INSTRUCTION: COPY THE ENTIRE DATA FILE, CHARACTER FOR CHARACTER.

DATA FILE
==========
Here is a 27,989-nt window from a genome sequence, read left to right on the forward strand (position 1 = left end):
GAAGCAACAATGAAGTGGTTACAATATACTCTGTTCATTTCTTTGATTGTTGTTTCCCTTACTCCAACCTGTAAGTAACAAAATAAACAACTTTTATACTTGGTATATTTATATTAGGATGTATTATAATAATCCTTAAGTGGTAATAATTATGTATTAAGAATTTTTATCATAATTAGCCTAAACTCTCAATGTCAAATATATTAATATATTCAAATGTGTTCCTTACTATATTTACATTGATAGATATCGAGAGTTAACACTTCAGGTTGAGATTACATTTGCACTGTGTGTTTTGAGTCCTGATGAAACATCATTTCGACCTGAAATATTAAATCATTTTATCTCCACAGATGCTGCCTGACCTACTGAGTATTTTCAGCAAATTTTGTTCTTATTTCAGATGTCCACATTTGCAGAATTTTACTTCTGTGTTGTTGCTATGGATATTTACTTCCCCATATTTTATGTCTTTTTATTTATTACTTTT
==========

Here is a 27,989-nt window from a genome sequence, read left to right on the forward strand (position 1 = left end):
GAAGCAACAATGAAGTGGTTACAATATACTCTGTTCATTTCTTTGATTGTTGTTTCCCTTACTCCAACCTGTAAGTAACAAAATAAACAACTTTTATACTTGGTATATTTATATTAGGATGTATTATAATAATCCTTAAGTGGTAATAATTATGTATTAAGAATTTTTATCATAATTAGCCTAAACTCTCAATGTCAAATATATTAATATATTCAAATGTGTTCCTTACTATATTTACATTGATAGATATCGAGAGTTAACACTTCAGGTTGAGATTACATTTGCACTGTGTGTTTTGAGTCCTGATGAAACATCATTTCGACCTGAAATATTAAATCATTTTATCTCCACAGATGCTGCCTGACCTACTGAGTATTTTCAGCAAATTTTGTTCTTATTTCAGATGTCCACATTTGCAGAATTTTACTTCTGTGTTGTTGCTATGGATATTTACTTCCCCATATTTTATGTCTTTTTATTTATTACTTTT